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Connectivity: How Relational Wellness Affects Your Emotional and Physical Wellness

The first time I met Jim, we did not make eye contact.

We couldn’t. He wouldn’t look up.

He came into my waiting room, looking for a supplement because his doctor was out of stock. Julie was happy to help him. Then, she invited him to our Fundamental Foods and Friends Dinner, which happened to be scheduled for that Thursday night. He thanked her without looking up, took his product, and left.

The next night, lo and behold, he was there. He even brought a dish to share. He didn’t talk to anyone (at least he didn’t engage anyone in conversation) but he was in a room full of people and I figured that had to be a victory. Come to find out, his wife had dropped him off and left.

The next month, when my friend, Dr. Weiss was speaking, he appeared again.

Relational Wellness In Full Bloom

The next month, when we brought Jan Etzel in to talk about gardening, he appeared again. But this time it was different. It was like watching a flower bloom. He was actively engaging with the others in the room.

The next month, and each month thereafter, he was there, participating in the discussion, smiling, and chatting with people.

Something had shifted in his mind. I don’t know exactly what or when it happened, but I was so pleased to see him come out of his shell. Today, you might say he’s a leader in the group, making others feel welcome.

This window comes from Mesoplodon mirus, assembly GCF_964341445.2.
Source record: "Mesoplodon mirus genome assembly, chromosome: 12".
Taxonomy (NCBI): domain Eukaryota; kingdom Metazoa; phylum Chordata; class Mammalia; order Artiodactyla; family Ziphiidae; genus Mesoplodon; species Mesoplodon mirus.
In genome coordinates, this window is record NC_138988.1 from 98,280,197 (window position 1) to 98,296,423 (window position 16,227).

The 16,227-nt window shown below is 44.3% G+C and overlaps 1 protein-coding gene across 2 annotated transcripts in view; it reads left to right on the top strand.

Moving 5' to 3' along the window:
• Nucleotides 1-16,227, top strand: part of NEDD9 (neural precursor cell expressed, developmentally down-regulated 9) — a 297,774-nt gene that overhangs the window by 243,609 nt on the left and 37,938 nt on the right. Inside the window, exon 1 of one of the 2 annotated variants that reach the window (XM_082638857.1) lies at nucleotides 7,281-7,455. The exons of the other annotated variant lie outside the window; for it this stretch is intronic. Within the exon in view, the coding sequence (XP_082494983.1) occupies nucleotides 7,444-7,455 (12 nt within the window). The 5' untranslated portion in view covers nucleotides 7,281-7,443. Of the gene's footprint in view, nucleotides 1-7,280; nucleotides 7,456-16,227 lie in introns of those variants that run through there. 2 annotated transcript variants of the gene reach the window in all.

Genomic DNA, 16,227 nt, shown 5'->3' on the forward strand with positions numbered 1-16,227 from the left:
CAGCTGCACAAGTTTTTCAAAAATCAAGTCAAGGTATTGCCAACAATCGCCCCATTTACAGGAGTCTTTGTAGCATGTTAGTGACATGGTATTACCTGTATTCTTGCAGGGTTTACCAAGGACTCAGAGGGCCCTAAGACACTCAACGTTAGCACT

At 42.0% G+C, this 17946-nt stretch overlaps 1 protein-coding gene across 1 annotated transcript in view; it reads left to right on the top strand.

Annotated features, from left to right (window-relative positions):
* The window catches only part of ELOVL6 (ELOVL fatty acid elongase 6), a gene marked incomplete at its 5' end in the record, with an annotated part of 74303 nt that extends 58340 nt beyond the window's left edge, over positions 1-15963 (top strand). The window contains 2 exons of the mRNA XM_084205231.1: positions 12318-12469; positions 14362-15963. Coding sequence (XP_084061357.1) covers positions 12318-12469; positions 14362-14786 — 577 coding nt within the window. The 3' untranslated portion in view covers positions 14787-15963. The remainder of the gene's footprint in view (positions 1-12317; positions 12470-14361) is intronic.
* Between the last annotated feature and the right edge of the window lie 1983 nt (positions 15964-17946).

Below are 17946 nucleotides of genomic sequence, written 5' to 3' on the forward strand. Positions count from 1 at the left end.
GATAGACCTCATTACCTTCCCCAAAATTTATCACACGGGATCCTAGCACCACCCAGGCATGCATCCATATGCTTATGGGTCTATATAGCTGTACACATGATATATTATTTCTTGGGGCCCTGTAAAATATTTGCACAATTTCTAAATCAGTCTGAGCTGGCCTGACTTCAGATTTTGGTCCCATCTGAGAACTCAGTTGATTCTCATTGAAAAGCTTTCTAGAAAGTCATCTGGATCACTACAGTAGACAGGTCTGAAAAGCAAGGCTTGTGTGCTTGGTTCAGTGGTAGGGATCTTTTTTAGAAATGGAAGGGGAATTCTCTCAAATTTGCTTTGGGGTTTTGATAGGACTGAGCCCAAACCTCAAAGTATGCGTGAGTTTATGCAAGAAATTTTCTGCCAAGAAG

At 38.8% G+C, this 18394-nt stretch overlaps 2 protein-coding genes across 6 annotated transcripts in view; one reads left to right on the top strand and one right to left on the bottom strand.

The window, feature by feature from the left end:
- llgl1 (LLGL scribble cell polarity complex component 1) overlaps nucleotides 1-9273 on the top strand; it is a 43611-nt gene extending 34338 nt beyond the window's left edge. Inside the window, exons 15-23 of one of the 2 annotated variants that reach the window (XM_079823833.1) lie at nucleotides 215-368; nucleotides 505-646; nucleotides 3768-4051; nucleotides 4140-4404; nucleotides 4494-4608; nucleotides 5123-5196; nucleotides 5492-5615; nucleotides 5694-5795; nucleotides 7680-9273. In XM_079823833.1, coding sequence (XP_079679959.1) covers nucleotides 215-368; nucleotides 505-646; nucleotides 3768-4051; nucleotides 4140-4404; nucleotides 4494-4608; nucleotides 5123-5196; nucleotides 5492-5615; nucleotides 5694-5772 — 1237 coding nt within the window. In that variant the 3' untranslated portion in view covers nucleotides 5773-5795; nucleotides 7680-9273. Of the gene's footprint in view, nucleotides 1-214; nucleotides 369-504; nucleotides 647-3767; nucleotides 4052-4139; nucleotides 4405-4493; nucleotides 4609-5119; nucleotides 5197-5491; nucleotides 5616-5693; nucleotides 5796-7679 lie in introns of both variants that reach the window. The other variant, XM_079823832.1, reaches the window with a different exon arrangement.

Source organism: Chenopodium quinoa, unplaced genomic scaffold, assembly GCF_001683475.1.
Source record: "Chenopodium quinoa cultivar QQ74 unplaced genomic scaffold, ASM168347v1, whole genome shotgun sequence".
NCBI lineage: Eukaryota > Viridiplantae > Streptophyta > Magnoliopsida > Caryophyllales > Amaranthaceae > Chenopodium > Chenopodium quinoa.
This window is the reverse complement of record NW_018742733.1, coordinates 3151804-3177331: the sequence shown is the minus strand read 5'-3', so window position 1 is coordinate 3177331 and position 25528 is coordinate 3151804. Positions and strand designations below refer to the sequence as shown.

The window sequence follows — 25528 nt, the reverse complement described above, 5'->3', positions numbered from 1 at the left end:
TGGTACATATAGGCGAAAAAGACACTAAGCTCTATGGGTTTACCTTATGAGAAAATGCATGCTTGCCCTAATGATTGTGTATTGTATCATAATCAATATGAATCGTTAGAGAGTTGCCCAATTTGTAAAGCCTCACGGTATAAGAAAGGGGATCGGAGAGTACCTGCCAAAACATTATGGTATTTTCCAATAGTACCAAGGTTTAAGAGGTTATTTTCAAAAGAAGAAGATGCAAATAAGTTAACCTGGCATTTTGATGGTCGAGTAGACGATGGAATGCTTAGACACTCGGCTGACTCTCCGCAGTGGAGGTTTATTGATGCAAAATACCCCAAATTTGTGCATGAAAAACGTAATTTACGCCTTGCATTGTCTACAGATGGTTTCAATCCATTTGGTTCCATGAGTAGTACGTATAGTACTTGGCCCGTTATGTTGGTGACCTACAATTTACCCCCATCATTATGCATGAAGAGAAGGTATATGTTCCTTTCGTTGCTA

And it wasn’t just a mental or emotional transformation. I got him on a 28-day detox cleanse and he lost over 35 pounds! It was like his body was manifesting on the outside what his soul had gone through on the inside.

Wellness Is More Than A Physical Condition

As a chiropractor and wellness coach going on 26 years in practice, I’ve learned that wellness is more than a straight spine and a clean diet. Wellness in the body requires wellness in the soul and spirit, but it also requires wellness in your relationships, work, hobbies, and finances. If any one part of your life is less than well, all the parts suffer with it.

I got involved with Dan Buettner’s Blue Zones Project several years ago because of the fascinating research they had done on the keys to longevity in different cultures around the world. Southwest Florida has a somewhat-higher-than-normal median age (to put it diplomatically), so learning the secrets to enjoying good health in your 80s, 90s, and over 100 years old is a worthwhile study. I’m so pleased that I’m not the only one bringing this message to this area.

All that to say this: of the nine lifestyle characteristics that make up the Blue Zones’ “Power 9” of longevity, five are mental/ emotional/ relational, including two of the top three. So for me as a healthcare provider to only focus on spinal health, diet, or movement would miss the point. If we want to experience wellness, we need to pursue wholeness or wellness in every area. Loneliness will slowly destroy your health, even if you are constantly surrounded by people.